1. Look to search first.
What are the sites that show up first for the terms that your customers are most likely to search? Does it make sense for you to have a presence on those sites? What content can you create that directly addresses your customers’ most common questions, in the language they’re most likely to use. Be as specific as possible — your goal here is to try to develop as many different ways as possible for your potential customers to find you through a search.
When you’re testing terms in the search engine, look at the terms that pop up in the “auto-complete” area. Then at the bottom of the page, look at the “related searches” that Google identifies. These are the other terms that people are regularly searching for that are most closely related to your main keyword phrase. Pick off the ones that are most relevant, and try creating content focused on those topics, too. Remember, shotgun approach.
2. Listen for the opportunities.
It’s hard to know all of the places where customers could potentially discover you. Try setting up Google Alerts and Twitter searches for your business name, your competitors and some of the same keyword phrases that you might be targeted as search terms.
On Twitter, try tweaking them a bit to account for the informal tone and abbreviations that people use in conversation. Target those searches to a specified location around your business using Twitter’s advanced search options.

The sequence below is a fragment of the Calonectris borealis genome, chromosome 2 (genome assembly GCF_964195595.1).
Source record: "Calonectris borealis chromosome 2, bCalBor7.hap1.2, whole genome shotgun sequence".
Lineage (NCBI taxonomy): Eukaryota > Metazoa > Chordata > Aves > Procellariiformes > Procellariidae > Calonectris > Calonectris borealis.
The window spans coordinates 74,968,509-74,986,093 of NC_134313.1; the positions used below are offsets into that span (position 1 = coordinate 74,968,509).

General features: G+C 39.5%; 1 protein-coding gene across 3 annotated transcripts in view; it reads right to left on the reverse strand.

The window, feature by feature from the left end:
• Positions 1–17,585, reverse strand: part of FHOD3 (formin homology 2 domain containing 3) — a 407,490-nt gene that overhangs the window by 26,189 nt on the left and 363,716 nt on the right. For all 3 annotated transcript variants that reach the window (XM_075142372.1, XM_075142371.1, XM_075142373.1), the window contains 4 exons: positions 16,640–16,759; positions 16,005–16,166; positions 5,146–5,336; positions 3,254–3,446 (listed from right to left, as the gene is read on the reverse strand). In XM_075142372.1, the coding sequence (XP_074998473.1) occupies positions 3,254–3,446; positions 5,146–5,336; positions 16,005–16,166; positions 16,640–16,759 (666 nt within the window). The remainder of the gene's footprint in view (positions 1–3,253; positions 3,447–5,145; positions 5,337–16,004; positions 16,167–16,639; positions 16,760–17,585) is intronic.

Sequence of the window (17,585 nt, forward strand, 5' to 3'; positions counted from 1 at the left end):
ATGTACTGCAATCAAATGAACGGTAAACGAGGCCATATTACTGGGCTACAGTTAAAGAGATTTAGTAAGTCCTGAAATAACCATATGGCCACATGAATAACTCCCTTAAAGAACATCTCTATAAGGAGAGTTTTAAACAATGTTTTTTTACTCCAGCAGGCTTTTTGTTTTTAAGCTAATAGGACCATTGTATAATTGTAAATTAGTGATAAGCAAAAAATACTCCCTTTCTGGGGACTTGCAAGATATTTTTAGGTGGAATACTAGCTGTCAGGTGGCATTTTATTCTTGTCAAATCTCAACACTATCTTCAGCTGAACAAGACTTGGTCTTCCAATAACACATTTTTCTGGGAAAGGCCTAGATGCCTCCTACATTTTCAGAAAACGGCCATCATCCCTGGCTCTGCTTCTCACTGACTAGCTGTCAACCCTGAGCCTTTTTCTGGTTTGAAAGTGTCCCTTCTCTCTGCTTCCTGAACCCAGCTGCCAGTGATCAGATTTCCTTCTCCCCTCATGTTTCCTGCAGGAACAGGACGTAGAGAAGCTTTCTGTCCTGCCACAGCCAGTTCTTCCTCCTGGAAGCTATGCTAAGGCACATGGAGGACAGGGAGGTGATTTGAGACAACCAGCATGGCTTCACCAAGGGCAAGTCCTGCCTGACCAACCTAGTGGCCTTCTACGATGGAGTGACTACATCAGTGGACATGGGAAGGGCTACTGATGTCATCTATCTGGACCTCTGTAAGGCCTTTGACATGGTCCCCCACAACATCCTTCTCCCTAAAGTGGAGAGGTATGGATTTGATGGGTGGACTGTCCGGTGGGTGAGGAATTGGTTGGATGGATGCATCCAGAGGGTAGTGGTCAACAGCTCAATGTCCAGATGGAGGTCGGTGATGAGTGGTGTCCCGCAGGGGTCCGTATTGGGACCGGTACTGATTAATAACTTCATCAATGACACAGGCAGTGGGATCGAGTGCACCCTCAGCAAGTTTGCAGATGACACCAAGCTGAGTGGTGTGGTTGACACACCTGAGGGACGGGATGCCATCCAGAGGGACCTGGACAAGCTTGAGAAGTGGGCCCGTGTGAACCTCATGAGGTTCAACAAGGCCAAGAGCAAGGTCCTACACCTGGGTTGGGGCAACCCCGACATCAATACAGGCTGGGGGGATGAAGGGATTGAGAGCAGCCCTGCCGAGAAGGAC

Then once you find these potential customers, have some fun. Strike up a conversation. Wish them luck in their search for whatever it is they need. If they respond, that’s your opportunity to strike. Provide a helpful link (maybe one you built in step 1), and see what you can do to help them. Most likely, you’ll be the only one actually listening and responding, right at the moment when they’re thinking about your product or service. We have several clients who use this approach regularly to find new customers.
As it relates to your presence in search, look for the sites your customers visit most often (well, besides Facebook and Buzzfeed). Look for the opportunities that might stand out as local sites where you may want to promote your business or develop some kind of partnership to increase your brand awareness and your chance of being discovered.
3. Claim your local listings.
Google may own “traditional” search, but that doesn’t mean that customers aren’t searching in a lot of other places for your products or services. Whether it’s Yelp, or Mapquest, or YellowPages.com, having accurate local business listings (called citations) across the Web is a critical way to build a broad online presence, while also ensuring that your business information is accurate and consistent. (Just this week, an algorithm update boosted the rankings of many of these local directory sites in Google search results.) You can claim a number of these sites on your own, or you can use a service like our own Top Line Local to help you claim and manage profiles on dozens of sites from a single dashboard.